Many Yale hopefuls try Yale-NUS as well
A third of nearly 30,000 Yale aspirants apply to new college here. -ST
SINGAPORE - Yale University has received a record number of applications for this year - despite the controversy surrounding its new liberal arts college in Singapore.
Nearly 30,000 people from around the world applied to join the American Ivy League school.
Significantly, about 9,200 of them asked for a copy of their application to be sent to Yale-NUS, the new college being set up in partnership with the National University of Singapore.
This appears to contradict fears that prospective students would be put off by the resolution passed by Yale academics in April last year expressing concern about political and civil rights in the Republic.
Mr Jeremiah Quinlan, the Yale-NUS dean of admissions and financial aid, said he was thrilled that so many top performers from around the world had applied to the Singapore school as well. There are just 150 places here for the school's pioneer batch.
He said: "Even though the college will open its doors for the first time this coming fall of 2013, my colleagues at Yale-NUS have been overwhelmed by the high level of interest and quality of students from every continent."
Yale allows those wanting to sign up for its courses in the United States to ask for a copy of their application to be sent to the Singapore college for consideration.
This is entirely separate from Yale-NUS' own admissions processes, meaning students who apply for both institutions may end up with an offer from each.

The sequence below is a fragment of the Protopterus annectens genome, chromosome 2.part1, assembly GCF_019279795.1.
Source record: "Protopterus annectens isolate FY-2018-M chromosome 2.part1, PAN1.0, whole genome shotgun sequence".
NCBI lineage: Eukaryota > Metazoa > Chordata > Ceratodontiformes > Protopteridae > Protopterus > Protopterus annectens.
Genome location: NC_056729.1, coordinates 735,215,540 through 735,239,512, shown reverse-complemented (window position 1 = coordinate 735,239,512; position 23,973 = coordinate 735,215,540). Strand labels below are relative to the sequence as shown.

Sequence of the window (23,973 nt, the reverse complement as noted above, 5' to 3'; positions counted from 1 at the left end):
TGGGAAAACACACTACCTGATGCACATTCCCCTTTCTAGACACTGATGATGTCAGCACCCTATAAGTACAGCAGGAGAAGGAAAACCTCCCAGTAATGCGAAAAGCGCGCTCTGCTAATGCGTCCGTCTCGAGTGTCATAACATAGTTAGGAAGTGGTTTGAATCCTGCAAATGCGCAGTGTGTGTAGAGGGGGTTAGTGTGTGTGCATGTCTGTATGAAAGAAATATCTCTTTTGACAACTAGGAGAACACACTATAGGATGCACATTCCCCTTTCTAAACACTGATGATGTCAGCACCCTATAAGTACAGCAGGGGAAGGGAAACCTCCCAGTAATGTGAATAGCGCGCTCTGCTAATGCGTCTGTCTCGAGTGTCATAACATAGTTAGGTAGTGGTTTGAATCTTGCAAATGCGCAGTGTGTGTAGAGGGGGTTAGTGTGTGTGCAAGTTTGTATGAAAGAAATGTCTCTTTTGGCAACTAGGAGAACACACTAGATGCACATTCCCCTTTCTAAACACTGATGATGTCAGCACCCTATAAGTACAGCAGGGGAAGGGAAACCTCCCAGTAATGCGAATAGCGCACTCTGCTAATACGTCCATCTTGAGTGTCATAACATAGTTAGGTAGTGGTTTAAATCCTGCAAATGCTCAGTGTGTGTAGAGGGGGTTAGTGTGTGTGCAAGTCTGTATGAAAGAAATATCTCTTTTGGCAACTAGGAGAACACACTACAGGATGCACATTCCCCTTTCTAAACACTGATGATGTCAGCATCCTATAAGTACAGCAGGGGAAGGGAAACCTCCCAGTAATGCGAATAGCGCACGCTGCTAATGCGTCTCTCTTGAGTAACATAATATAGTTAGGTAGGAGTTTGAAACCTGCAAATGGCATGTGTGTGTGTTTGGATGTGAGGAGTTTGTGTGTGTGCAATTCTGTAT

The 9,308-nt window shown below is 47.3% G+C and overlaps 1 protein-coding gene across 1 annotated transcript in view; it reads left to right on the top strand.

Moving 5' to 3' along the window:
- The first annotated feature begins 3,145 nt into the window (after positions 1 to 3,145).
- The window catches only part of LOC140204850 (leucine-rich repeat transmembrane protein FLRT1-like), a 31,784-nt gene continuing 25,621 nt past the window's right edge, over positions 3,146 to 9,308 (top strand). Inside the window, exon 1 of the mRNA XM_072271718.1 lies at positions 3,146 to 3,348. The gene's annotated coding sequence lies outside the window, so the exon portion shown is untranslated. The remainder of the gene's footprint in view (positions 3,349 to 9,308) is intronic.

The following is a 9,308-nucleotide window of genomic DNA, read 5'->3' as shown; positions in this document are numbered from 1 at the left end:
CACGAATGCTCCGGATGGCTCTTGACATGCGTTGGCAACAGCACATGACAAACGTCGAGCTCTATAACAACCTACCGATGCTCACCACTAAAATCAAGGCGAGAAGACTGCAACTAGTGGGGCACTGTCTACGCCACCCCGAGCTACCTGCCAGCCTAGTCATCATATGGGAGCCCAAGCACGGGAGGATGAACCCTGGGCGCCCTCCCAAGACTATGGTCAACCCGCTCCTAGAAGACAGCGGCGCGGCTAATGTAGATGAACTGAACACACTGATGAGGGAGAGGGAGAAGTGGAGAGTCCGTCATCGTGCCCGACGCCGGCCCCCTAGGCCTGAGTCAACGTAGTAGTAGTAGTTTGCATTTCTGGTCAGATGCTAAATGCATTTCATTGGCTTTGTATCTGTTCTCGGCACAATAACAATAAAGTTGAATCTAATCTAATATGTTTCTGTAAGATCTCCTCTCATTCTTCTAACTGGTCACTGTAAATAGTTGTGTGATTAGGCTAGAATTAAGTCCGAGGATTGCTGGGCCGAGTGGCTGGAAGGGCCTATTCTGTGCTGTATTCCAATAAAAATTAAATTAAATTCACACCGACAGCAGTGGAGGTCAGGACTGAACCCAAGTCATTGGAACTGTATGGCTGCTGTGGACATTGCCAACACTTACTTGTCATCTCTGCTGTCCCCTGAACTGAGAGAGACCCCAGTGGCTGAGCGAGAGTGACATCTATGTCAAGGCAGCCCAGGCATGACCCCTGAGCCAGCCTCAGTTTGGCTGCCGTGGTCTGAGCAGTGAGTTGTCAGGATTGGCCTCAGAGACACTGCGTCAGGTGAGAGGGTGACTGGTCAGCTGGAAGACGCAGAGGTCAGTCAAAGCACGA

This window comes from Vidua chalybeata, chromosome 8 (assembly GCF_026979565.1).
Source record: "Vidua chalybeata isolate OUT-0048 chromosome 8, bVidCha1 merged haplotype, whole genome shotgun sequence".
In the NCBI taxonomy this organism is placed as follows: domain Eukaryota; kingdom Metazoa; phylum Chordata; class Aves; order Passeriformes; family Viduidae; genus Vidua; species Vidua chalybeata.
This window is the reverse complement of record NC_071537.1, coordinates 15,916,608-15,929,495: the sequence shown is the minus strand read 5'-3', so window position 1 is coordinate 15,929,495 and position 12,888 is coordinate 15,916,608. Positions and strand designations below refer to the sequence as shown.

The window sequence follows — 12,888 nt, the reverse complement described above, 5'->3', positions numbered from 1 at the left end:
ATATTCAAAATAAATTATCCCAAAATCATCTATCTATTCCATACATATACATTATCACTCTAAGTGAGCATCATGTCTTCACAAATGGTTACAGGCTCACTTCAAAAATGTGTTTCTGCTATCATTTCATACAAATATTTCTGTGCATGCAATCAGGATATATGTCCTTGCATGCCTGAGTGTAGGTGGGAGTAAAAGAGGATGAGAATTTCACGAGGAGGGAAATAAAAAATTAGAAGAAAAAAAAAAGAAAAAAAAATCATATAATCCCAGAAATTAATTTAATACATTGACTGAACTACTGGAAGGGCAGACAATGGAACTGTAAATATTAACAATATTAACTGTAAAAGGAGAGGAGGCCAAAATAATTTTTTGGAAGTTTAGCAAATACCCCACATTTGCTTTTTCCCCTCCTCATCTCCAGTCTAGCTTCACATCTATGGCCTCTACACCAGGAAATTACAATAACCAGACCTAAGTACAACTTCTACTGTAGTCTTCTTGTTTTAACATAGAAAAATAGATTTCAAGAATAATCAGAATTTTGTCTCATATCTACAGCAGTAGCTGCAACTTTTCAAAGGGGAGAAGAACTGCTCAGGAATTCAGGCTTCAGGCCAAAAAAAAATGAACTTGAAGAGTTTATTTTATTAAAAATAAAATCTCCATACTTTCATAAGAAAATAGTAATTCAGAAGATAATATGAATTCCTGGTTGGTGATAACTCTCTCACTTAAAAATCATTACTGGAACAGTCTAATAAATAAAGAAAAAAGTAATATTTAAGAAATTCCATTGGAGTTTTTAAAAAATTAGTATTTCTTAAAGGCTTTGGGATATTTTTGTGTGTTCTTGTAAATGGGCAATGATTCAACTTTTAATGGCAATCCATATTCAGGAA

Last Tuesday, the Ivy League university said it has received 29,790 applications - 800 more than last year.
But the number of students it will admit remains roughly the same, at 2,000.
This means there will be greater competition for a place.
The university, which is based in Connecticut, did not say how many applicants were Singaporeans, although it is known to admit only a handful of people from the Republic every year.
Sixty-five people have been offered places and have until May this year to accept.
The first exercise, which closed in the middle of last year, attracted 800 applicants, 60 of whom have since taken up places.
Mr Quinlan said the final deadline for students wanting to be part of the pioneer batch this August had been moved forward from April 15 to April 1.
This is to give the school enough time to send out all decisions by mid-May.
Junior college students who get their A levels in early March will still have about a month to put in applications.
Yale-NUS has previously said its applicants are of a high calibre, with some weighing offers from big names such as the University of Chicago.
Singaporeans offered places include students from leading schools like Hwa Chong Institution.
Officials expect the majority in the pioneer batch of 150 to be Singapore citizens.
The Yale-NUS tie-up has attracted controversy and debate in the US.
Last month, the American Association of University Professors issued an open letter expressing concern about academic and personal freedom at the college.
Officials at Yale-NUS said it was already drafting personnel practices that protect academic freedom and promote non-discrimination.
A Singaporean full-time national serviceman who applied for both Yale and the new Singapore college said his first choice is still to land a place in the US.
The 20-year-old, who declined to be named, said: "I want the exposure overseas but if I don't get a place there, then Yale-NUS curriculum sounds attractive to me as well."
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